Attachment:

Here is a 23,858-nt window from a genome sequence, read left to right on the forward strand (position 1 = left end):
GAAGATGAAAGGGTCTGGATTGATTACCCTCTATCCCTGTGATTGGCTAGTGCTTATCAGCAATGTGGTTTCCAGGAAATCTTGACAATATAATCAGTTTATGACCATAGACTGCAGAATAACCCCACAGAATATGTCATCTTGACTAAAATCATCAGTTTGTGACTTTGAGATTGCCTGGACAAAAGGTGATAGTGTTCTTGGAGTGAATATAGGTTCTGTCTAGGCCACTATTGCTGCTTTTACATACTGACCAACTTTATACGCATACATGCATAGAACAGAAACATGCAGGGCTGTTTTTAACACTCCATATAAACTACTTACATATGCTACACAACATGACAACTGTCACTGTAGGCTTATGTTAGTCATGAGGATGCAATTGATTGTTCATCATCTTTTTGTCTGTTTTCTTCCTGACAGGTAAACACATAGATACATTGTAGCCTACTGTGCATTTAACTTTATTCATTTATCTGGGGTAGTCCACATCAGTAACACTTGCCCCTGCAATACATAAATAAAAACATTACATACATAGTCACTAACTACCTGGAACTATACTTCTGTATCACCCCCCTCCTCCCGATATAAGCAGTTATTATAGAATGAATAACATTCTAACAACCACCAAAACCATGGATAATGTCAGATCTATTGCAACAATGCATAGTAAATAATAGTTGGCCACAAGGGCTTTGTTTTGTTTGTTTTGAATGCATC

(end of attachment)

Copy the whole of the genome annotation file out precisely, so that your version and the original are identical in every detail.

Here is a 23,858-nt window from a genome sequence, read left to right on the forward strand (position 1 = left end):
GAAGATGAAAGGGTCTGGATTGATTACCCTCTATCCCTGTGATTGGCTAGTGCTTATCAGCAATGTGGTTTCCAGGAAATCTTGACAATATAATCAGTTTATGACCATAGACTGCAGAATAACCCCACAGAATATGTCATCTTGACTAAAATCATCAGTTTGTGACTTTGAGATTGCCTGGACAAAAGGTGATAGTGTTCTTGGAGTGAATATAGGTTCTGTCTAGGCCACTATTGCTGCTTTTACATACTGACCAACTTTATACGCATACATGCATAGAACAGAAACATGCAGGGCTGTTTTTAACACTCCATATAAACTACTTACATATGCTACACAACATGACAACTGTCACTGTAGGCTTATGTTAGTCATGAGGATGCAATTGATTGTTCATCATCTTTTTGTCTGTTTTCTTCCTGACAGGTAAACACATAGATACATTGTAGCCTACTGTGCATTTAACTTTATTCATTTATCTGGGGTAGTCCACATCAGTAACACTTGCCCCTGCAATACATAAATAAAAACATTACATACATAGTCACTAACTACCTGGAACTATACTTCTGTATCACCCCCCTCCTCCCGATATAAGCAGTTATTATAGAATGAATAACATTCTAACAACCACCAAAACCATGGATAATGTCAGATCTATTGCAACAATGCATAGTAAATAATAGTTGGCCACAAGGGCTTTGTTTTGTTTGTTTTGAATGCATC